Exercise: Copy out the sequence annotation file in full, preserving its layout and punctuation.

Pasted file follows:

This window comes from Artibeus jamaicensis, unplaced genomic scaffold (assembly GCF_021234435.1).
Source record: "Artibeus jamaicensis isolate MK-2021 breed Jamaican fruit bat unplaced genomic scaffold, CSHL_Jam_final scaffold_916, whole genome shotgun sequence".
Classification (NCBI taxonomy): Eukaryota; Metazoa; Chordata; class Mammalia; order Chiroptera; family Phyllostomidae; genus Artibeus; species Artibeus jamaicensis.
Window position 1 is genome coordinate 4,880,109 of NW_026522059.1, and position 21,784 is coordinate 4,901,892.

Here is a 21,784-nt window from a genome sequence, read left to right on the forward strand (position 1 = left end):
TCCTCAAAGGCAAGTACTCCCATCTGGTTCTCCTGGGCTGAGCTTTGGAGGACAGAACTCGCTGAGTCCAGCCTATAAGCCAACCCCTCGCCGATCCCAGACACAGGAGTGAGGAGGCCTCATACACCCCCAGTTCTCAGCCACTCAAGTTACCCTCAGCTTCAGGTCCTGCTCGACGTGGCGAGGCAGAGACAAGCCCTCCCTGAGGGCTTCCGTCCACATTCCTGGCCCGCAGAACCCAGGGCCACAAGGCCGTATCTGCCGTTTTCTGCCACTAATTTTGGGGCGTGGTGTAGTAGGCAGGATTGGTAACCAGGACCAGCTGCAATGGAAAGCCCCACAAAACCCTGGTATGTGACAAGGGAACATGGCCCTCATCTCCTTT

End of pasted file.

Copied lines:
This window comes from Artibeus jamaicensis, unplaced genomic scaffold (assembly GCF_021234435.1).
Source record: "Artibeus jamaicensis isolate MK-2021 breed Jamaican fruit bat unplaced genomic scaffold, CSHL_Jam_final scaffold_916, whole genome shotgun sequence".
Classification (NCBI taxonomy): Eukaryota; Metazoa; Chordata; class Mammalia; order Chiroptera; family Phyllostomidae; genus Artibeus; species Artibeus jamaicensis.
Window position 1 is genome coordinate 4,880,109 of NW_026522059.1, and position 21,784 is coordinate 4,901,892.

Here is a 21,784-nt window from a genome sequence, read left to right on the forward strand (position 1 = left end):
TCCTCAAAGGCAAGTACTCCCATCTGGTTCTCCTGGGCTGAGCTTTGGAGGACAGAACTCGCTGAGTCCAGCCTATAAGCCAACCCCTCGCCGATCCCAGACACAGGAGTGAGGAGGCCTCATACACCCCCAGTTCTCAGCCACTCAAGTTACCCTCAGCTTCAGGTCCTGCTCGACGTGGCGAGGCAGAGACAAGCCCTCCCTGAGGGCTTCCGTCCACATTCCTGGCCCGCAGAACCCAGGGCCACAAGGCCGTATCTGCCGTTTTCTGCCACTAATTTTGGGGCGTGGTGTAGTAGGCAGGATTGGTAACCAGGACCAGCTGCAATGGAAAGCCCCACAAAACCCTGGTATGTGACAAGGGAACATGGCCCTCATCTCCTTT